Actors dressed as colonial soldiers in Colonial Williamsburg.

Colonial Williamsburg

Colonial Williamsburg, Virginia
The Colonial Williamsburg Foundation

Visit Colonial Williamsburg, Virginia and get a taste of Revolutionary America while touring the former state capitol. For anyone who loves history, or for anyone who needs a little more help to see what it was all about, Colonial Williamsburg will bring the past alive through dedicated reenactments of this pivotal time in America’s history.

As a prime example of a living history museum, all of the houses and buildings serve as miniature museums within the district, allowing for visitors to take a peek inside quilt shops, bakeries, black smiths, carpentry shops, and more, with workers dressed in traditional colonial costume and using colonial speech. The workers serve as guides within each of the buildings, and will help you to understand and appreciate more of the rich history of colonial America. Unlike other living history museums, Colonial Williamsburg is unique in that all of the buildings built after the colonial period have been removed, along with most of the former residents of the neighborhood. Some buildings are open to the public, while others are private residences and administrative offices. Visitors are allowed to walk free of charge through the historic district at any hour of the day, with fees only applying to the entrance into certain buildings and performances.

Highlights of the historic district include the Governor’s Palace, the Capitol Building, the Bruton Parish Church, and the Raleigh Tavern. These buildings were restored and brought back to their colonial origins through generous donations of the Rockefeller family in the 1930’s, who wanted to celebrate early American history in a lasting way. If you are interested in visiting a historic town that is truly illuminating and engaging, Colonial Williamsburg, Virginia may be just the destination for you.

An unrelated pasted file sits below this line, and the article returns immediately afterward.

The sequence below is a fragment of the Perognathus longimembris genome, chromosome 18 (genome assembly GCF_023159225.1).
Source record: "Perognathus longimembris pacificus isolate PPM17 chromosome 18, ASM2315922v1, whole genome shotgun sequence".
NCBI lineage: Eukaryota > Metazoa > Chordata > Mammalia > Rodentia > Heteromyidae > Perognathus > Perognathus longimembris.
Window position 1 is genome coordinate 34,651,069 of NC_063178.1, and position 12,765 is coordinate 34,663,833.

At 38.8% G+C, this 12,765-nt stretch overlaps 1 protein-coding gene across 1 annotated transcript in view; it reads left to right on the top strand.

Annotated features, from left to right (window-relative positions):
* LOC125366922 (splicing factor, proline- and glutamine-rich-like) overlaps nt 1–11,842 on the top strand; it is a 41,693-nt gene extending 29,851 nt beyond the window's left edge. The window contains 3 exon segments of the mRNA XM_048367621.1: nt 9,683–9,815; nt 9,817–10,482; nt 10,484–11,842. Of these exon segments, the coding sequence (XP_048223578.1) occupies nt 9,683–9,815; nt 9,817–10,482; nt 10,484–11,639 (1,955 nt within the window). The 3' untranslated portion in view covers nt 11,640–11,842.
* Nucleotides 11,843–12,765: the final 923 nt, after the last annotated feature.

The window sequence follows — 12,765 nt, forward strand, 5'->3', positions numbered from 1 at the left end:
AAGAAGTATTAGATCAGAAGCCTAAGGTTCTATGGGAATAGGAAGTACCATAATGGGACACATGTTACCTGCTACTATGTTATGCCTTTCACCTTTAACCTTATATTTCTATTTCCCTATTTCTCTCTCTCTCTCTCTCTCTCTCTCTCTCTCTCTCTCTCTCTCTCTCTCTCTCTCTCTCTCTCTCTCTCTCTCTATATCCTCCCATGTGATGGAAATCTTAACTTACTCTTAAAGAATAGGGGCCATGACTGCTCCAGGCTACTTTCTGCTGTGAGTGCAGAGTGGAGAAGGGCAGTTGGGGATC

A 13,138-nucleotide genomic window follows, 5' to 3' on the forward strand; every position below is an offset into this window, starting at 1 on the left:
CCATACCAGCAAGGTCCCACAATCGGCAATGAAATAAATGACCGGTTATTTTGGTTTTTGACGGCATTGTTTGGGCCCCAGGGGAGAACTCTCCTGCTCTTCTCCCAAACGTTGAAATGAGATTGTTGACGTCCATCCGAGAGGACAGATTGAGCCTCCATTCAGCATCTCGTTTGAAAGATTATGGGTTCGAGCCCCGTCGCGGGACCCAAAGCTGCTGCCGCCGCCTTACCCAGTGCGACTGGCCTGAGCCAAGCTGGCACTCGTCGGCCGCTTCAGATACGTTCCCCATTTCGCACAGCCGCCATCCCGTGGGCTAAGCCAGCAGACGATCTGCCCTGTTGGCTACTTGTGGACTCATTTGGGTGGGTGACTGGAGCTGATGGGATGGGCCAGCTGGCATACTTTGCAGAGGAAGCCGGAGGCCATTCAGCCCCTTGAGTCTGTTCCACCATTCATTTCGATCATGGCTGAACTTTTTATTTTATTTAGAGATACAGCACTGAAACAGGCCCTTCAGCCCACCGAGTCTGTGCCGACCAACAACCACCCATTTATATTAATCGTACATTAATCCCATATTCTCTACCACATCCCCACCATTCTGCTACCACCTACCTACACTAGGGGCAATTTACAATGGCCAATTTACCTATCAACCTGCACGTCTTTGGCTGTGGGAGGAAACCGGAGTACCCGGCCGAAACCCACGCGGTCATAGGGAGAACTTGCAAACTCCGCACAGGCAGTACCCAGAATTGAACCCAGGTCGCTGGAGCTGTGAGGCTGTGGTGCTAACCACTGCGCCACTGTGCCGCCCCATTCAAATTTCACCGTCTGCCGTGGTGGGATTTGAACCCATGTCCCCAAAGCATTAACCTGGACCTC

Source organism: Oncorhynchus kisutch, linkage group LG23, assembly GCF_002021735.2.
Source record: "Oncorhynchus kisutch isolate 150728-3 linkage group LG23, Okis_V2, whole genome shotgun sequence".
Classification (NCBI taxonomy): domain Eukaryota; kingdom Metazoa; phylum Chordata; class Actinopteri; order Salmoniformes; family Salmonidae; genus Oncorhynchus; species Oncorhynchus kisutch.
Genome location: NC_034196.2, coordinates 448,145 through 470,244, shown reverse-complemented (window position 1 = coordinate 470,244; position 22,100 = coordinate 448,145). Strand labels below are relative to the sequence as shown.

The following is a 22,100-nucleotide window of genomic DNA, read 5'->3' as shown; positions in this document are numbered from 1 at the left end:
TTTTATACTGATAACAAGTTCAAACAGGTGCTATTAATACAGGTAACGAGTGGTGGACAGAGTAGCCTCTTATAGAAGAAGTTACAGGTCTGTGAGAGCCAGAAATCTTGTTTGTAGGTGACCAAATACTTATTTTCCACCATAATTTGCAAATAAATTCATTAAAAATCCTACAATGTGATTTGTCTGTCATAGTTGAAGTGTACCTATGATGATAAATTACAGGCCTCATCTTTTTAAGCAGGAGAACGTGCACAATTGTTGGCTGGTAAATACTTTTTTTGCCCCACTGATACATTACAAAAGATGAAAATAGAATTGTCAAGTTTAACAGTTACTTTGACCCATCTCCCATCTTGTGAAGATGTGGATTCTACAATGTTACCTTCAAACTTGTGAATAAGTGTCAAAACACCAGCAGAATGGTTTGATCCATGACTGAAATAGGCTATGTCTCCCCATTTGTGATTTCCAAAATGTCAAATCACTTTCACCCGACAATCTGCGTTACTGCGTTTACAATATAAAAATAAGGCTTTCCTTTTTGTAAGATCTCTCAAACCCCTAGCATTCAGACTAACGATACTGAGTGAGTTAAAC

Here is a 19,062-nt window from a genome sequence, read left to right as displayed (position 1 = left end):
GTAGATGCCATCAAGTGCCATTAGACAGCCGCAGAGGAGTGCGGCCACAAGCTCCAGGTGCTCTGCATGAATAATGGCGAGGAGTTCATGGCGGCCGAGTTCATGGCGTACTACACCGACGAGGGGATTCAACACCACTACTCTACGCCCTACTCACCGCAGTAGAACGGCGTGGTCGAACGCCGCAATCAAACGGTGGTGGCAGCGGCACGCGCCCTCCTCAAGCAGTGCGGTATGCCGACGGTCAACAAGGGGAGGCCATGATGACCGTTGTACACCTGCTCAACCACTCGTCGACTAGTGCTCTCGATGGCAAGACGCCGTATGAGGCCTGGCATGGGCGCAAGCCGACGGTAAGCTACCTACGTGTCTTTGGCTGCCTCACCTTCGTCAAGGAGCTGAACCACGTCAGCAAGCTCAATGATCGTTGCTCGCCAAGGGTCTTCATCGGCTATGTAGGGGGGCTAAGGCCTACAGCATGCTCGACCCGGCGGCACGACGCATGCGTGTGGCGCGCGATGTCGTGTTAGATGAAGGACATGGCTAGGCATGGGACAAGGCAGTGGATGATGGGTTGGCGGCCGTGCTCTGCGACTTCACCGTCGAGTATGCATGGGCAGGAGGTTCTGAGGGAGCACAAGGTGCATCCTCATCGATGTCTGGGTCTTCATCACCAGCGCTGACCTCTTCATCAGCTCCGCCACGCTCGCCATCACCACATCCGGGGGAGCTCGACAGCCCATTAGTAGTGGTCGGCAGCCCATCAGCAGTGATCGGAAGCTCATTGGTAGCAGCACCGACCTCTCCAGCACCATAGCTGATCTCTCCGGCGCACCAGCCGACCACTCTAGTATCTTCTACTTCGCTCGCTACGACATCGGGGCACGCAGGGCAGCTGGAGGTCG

Special continuing events include theatrical reenactments of historic events and individuals; arts and crafts demonstrations; and The Grand Illumination, a celebration and mass held every December.  August 27, 2010, by Mercedes Mandich

The Colonial Williamsburg Foundation operates the world’s largest living history museum in Williamsburg, Virginia—the restored 18th-century capital of Britain’s largest, wealthiest, and most populous outpost of empire in the New World. Here we interpret the origins of the idea of America, conceived decades before the American Revolution. The Colonial Williamsburg story, “Becoming Americans,” tells how diverse peoples, having different and sometimes conflicting ambitions, evolved into a society that valued liberty and equality. Americans cherish these values as a birthright, even when their promise remains unfulfilled.

In Colonial Williamsburg’s 301-acre Historic Area stand hundreds of restored, reconstructed, and historically furnished buildings. Costumed interpreters tell the stories of the men and women of the 18th-century city—black, white, and native American, slave, indentured, and free—and the challenges they faced. In this historic place, we help the future learn from the past.

When it was completed in 1722, the Governor’s Palace, the residence of Virginia’s royal governor, was considered one of the finest buildings in British North America. The elegant and imposing residence of seven royal governors and the commonwealth’s first two state governors, Patrick Henry and Thomas Jefferson, was reconstructed on its original foundations and opened to the public in April.

Colonial Williamsburg, Virginia
The Colonial Williamsburg Foundation

Website: Colonial Williamsburg – Official Web Site of Colonial Williamsburg, the World’s Largest Living History Museum. http://www.history.org/